Even as senior Kimberly Giangtran stepped foot on a plane to South Korea, the thought of spending four months abroad still terrified her. Between the ever-changing state of the world due to coronavirus and her inability to speak Korean, departing for the capital city of Seoul was intimidating. Still, Giangtran was determined to fully immerse herself in everything her new home had to offer.
“I wanted to go out of my comfort zone to a place where I had to learn to adapt and figure things out on my own,” Giangtran said with a smile. “South Korea is really emerging as a global leader and [cultural] A phenomenon, and I wanted to be a part of that. I wanted to experience what was going on there that was so special.”
Giangtran is one of several students to receive the Benjamin A. Gilman Scholarship, a highly competitive federal study abroad grant. The US Department of State Bureau of Educational and Cultural Affairs recently named UC San Diego a top 20 Gilman Producing Institution. The Gilman Scholarship “enables students of limited financial means to study or intern abroad.” By providing scholarships to Pell Grant recipients, the program aims to give historically underrepresented students the chance to broaden their horizons through study abroad.
In addition, Gilman Scholars may receive up to $5,000 in funding towards studying abroad. If interested in pursuing foreign language study, students may also apply for an additional $3,000 grant. With an acceptance rate of approximately 26%, competition is fierce. Over 10,000 students from across the US apply every year but only 2,800 to 3,300 are accepted with the majority being first-generation college students. Fortunately, UC San Diego’s Study Abroad Office is well-versed in helping students craft high-quality applications.
“Because the Gilman scholarship is more robust and the application is lengthier than other scholarships, our team of advisors has become Gilman ‘certified,’,” said Kelly O’Sullivan Sommer, director UC San Diego’s Study Abroad program. “They have gone through an extensive process to understand what Gilman is looking for in a scholarship recipient and have been reviewers for Gilman in selecting scholarship recipients. This gives our students an edge [in developing] very successful essays and follow-on projects that Gilman requires.”
Every year, the Study Abroad Office holds 15 workshops devoted to the Gilman program. Then, advisors work individually with students like Giangtran to perfect their applications.
Although the application process is rigorous, the reward is great. Aside from reaping the gifts of study abroad—such as resiliency, cultural immersion and self-confidence—the Gilman program offers many unique assets. Upon returning home, Gilman Scholars create educational projects reflecting on their time abroad to share with their peers. They often find that this opportunity to inspire and educate their community is one of the most valuable parts of the program. Coupled with the financial support the program provides, the Gilman scholarship provides what Giangtran emphatically describes as a truly once-in-a-lifetime opportunity.
“I can’t think of a time in the future as a working adult when you would get an opportunity like this again. Once you get a 9-5 job and enter the real world, who’s going to let you go live abroad for four to five months?” Giangtran paused for a moment, reflecting. “To have most of it covered by financial aid and scholarships is amazing.”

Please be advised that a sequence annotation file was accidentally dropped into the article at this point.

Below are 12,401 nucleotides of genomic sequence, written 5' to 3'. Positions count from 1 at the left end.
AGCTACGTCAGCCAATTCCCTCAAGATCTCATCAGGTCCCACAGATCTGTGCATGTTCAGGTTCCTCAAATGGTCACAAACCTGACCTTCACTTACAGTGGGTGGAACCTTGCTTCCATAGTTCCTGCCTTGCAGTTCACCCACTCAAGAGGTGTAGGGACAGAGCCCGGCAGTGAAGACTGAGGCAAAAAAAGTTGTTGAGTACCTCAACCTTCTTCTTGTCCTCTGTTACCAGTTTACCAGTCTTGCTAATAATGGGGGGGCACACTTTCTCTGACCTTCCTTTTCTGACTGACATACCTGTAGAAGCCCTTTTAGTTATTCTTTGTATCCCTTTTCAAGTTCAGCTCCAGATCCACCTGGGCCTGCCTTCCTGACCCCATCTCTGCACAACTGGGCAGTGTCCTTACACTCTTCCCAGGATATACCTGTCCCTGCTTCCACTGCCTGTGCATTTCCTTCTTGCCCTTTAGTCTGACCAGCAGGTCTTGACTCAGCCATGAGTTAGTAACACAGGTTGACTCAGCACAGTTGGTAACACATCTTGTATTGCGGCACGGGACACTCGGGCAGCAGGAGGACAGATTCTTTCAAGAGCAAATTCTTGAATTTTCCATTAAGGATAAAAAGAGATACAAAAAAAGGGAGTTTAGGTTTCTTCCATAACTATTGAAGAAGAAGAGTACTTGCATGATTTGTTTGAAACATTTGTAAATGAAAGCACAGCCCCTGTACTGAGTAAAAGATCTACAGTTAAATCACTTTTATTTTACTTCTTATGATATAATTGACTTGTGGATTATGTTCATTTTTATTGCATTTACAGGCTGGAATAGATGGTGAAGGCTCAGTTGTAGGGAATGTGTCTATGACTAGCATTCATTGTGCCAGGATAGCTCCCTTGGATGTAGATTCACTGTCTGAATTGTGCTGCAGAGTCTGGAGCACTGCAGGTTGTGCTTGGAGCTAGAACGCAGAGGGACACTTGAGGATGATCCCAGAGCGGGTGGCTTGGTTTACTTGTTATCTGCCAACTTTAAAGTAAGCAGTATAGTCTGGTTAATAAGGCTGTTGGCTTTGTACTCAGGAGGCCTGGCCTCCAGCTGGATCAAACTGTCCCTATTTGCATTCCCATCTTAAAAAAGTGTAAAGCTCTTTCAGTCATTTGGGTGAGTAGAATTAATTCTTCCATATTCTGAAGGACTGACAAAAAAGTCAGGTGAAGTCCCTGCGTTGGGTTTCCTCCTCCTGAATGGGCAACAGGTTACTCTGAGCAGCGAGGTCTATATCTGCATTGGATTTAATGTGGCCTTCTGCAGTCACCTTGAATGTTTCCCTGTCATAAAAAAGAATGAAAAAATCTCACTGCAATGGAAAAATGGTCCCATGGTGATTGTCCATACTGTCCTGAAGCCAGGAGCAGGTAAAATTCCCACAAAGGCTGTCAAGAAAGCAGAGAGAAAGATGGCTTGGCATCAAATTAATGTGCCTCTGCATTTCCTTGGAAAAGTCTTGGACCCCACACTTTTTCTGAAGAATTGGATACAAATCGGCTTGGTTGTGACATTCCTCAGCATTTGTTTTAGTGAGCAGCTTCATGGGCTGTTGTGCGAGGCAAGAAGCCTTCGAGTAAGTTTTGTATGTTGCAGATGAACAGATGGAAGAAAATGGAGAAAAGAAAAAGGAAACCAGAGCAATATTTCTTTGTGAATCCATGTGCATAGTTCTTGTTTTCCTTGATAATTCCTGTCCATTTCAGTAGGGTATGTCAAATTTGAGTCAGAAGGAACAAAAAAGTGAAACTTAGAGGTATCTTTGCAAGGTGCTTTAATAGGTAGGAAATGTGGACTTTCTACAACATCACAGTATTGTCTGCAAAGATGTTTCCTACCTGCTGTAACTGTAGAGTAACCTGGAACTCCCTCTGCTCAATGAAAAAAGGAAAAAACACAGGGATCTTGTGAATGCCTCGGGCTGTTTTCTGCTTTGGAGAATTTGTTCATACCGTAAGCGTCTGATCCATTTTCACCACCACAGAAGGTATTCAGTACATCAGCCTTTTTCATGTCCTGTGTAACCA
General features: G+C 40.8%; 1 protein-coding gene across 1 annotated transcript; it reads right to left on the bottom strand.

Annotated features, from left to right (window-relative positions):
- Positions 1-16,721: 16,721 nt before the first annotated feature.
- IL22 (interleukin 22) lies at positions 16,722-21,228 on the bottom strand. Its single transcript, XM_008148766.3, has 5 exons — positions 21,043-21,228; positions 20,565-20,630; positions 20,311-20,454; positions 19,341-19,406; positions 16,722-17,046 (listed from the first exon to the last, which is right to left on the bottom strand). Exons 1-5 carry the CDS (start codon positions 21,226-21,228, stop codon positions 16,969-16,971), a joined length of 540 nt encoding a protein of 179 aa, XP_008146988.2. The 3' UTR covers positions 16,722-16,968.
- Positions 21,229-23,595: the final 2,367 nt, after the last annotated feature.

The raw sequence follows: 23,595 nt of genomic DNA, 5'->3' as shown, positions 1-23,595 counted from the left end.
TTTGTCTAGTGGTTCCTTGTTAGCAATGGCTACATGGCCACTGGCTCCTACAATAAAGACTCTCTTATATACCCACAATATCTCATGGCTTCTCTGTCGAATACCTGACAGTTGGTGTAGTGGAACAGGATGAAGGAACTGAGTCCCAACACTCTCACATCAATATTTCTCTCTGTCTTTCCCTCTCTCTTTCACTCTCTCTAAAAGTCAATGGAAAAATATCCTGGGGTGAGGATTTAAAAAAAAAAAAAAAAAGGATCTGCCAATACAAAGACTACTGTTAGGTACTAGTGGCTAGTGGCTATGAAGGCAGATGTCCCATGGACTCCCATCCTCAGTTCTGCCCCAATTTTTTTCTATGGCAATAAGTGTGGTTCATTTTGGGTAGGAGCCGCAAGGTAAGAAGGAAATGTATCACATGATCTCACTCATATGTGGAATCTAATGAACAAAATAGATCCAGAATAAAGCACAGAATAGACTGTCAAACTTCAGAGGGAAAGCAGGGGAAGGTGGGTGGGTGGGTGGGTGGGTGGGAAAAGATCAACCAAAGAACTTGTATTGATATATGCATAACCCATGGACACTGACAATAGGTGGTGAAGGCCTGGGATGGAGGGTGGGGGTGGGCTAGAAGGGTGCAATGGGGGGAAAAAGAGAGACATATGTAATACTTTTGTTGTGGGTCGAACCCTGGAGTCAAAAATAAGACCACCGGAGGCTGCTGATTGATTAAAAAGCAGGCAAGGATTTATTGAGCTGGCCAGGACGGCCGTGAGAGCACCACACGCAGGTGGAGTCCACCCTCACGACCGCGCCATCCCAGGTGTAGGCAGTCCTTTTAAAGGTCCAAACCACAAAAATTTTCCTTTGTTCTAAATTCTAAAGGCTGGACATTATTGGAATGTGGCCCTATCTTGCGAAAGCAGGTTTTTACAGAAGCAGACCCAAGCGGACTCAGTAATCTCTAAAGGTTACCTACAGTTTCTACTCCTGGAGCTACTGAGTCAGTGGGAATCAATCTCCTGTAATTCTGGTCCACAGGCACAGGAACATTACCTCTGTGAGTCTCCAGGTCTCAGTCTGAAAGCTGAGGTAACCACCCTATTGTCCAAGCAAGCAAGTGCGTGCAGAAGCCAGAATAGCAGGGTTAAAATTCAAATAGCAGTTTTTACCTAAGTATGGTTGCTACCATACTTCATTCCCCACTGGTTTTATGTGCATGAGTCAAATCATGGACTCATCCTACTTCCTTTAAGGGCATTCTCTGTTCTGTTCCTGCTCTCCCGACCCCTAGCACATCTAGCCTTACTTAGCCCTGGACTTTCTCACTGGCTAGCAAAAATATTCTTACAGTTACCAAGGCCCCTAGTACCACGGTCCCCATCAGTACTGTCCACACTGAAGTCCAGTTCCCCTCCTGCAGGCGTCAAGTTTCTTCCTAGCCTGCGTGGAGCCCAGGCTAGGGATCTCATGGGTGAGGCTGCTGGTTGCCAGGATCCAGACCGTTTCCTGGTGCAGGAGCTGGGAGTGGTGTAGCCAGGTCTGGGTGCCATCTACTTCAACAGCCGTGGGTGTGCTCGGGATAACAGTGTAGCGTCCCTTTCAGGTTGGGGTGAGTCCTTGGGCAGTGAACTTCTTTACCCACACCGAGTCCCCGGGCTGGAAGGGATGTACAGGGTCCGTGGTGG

Despite the COVID-19 pandemic, studying abroad can still be a safe and rewarding experience. UC San Diego’s Study Abroad Office works closely with host schools and educational institutions to ensure that students will be kept as safe and healthy as possible when abroad. UC San Diego also provides some virtual programs for those who may not be comfortable traveling but would still like to experience studying abroad.
Still, adaptation is key. Giangtran knows that better than anyone. Before embarking on her program in Fall 2021, Giangtran had tried to study abroad before—twice. While the coronavirus interrupted her plans both times, it didn’t stop her.
“I knew I wanted to go after speaking to a variety of people who said that studying abroad was one of the best things they did in their life and it was the best college experience, or that they didn’t go study abroad and they regret it,” Giangtran shared. “No matter who I spoke to, their answer was ‘You should go.’ After hearing that, I reached out to the Study Abroad Office at UC San Diego. They were so helpful and the staff was so amazing.”
Giangtran’s resilience and open-mindedness served her well during her time in South Korea. Whether celebrating Chuseok (the Korean equivalent of Thanksgiving), learning to navigate Seoul’s public transportation system without knowing Korean, or having lunch with her professors, she continued immersing herself in her new home.
“I did so many cool things in Korea, but [this] was the highlight: to communicate with someone and have fun with them across language and cultural barriers and still feel so deeply welcomed as a foreigner in their country was an amazing and heartwarming experience.” Like many study abroad alumni, she could speak endlessly about what she gained from the opportunity: self-confidence, friends, career insights, independence, credit towards graduation. What stood out most, however, was everything she learned about herself.
“Going abroad gives you so much perspective and ways of thinking differently. You learn to appreciate other cultures, the people, and it makes you appreciate what you have. You’re going abroad, alone, you’re learning to navigate challenges and who you are as a person. I learned about the things I enjoy doing, what I value, what I like to surround myself with, the people I want around me and the person I want to be. It’s a precious and magical experience.”